The Shoshone, or Shoshoni, which means "snake", consist of a Native American tribe which occupied the territory from southeastern California across Nevada and northwestern Utah into parts of Idaho and Wyoming. A comparatively recent offshoot of the Wyoming Shoshoni are the Comanche. The Shoshoni language belongs to the Numic group of the Uto-Aztecan family.

The Shoshoni may be roughly divided into four groups: Western Shoshoni, who were the only band that did not have many horses, centring in Nevada, Northern Shoshoni of northern Utah and Idaho, Wind River Shoshoni in western Wyoming, and Comanche in western Texas.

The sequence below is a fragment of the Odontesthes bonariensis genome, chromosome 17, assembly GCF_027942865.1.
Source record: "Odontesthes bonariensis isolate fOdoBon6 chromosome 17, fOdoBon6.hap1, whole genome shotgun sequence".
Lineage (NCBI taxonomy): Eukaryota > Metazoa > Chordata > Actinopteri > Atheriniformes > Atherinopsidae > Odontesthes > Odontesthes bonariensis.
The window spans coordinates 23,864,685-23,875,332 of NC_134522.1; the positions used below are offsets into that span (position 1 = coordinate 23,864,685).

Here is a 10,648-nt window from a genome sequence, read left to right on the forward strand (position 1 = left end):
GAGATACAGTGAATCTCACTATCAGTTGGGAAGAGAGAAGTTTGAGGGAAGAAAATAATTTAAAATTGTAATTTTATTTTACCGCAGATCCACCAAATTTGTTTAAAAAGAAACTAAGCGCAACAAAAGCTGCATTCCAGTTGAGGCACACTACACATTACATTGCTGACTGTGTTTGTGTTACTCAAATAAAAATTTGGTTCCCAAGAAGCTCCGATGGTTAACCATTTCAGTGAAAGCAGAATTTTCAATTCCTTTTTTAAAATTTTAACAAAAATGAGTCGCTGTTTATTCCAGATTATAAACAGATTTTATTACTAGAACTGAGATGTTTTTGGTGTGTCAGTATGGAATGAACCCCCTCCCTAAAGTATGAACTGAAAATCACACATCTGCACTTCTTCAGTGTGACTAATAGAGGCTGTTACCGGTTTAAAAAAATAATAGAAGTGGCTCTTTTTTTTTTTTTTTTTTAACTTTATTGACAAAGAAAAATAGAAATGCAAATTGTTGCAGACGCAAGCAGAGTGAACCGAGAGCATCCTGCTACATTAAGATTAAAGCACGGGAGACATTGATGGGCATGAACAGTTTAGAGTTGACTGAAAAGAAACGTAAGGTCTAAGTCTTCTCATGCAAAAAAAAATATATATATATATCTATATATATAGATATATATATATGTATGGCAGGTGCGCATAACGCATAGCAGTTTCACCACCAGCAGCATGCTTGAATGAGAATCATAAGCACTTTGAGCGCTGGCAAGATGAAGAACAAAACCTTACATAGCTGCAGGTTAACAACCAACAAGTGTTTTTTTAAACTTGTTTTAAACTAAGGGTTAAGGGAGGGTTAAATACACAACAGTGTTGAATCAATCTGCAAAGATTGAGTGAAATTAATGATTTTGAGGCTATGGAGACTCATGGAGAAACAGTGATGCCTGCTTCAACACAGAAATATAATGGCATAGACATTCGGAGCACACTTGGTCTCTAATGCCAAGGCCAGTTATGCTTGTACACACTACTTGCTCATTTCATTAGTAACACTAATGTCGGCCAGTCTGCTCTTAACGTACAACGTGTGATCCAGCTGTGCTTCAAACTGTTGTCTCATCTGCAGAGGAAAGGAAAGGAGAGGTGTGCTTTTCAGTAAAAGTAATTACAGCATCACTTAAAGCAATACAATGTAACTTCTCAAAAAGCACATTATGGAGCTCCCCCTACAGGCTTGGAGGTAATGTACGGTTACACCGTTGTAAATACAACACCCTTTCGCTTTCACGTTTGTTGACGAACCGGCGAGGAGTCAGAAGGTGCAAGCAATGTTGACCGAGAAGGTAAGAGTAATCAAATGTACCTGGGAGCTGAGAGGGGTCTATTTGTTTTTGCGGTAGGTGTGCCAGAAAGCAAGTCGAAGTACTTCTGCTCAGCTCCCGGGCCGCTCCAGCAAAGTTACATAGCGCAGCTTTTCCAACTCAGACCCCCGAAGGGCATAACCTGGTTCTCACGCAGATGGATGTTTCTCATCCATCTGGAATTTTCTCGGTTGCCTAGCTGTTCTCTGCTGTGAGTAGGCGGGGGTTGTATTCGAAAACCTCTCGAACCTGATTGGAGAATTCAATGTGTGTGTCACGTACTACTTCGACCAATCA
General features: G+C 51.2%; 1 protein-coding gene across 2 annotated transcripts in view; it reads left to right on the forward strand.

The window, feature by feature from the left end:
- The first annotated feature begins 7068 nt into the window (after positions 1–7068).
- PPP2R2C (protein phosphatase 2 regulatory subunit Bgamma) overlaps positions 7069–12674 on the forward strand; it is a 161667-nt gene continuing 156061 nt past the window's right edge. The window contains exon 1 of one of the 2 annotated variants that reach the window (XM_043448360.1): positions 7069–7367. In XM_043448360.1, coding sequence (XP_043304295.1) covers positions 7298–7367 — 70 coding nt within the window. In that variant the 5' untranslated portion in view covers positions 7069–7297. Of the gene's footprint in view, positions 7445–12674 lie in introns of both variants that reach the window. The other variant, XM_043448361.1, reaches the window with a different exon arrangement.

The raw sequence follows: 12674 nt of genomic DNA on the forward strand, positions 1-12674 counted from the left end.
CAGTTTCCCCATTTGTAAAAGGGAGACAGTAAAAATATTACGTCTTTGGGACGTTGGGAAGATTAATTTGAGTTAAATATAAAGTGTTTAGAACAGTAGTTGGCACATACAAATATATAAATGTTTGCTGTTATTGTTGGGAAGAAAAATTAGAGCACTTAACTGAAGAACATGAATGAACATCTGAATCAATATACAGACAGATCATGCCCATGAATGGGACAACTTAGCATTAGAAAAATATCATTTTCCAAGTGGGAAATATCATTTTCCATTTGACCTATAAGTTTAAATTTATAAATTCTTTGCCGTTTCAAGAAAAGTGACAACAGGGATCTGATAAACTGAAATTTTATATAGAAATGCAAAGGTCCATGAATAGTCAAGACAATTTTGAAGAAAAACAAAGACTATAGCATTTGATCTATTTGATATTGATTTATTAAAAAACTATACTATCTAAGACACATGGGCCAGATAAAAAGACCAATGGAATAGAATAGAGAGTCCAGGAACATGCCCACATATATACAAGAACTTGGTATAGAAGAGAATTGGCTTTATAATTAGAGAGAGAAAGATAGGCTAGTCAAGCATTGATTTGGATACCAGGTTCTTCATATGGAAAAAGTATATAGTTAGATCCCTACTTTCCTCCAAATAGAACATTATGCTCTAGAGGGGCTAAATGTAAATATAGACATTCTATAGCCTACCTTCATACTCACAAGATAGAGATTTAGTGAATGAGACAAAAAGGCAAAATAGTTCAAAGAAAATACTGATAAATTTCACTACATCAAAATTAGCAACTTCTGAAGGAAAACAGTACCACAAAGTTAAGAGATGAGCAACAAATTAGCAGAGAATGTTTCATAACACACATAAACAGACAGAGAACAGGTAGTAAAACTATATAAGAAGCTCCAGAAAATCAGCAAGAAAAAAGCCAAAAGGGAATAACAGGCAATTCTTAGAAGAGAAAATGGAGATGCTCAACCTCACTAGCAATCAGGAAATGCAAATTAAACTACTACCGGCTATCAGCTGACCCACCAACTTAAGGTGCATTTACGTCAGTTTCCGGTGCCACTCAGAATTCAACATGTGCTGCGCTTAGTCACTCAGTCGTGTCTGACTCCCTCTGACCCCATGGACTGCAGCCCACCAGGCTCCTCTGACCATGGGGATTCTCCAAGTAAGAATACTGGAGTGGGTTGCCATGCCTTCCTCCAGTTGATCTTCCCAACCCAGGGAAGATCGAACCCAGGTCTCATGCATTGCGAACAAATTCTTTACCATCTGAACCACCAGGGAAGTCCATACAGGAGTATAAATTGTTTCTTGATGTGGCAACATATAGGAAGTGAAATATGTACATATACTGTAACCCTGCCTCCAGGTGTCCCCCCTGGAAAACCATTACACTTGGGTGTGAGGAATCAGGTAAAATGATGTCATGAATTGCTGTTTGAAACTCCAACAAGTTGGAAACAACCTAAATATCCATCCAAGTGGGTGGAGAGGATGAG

The Western Shoshoni were divided into loosely affiliated family bands that subsisted on wild seeds, small mammals, fish, and insects. Each family was independently nomadic during most of the year and joined other families only briefly for hunts or ceremony. The western Shoshone now live in reservations around the California desert.

Wind River Shoshoni and Northern Shoshoni probably acquired horses as early as 1680, before white settlers occupied their lands. They formed loosely organized bands of mounted buffalo hunters and warriors and adopted many Plains Indian characteristics. Many of these tribes now live on the Wind River Reservation with the Arapaho in Wyoming. After acquiring horses, the Comanche split off from the Wind River Shoshoni and moved south into Texas.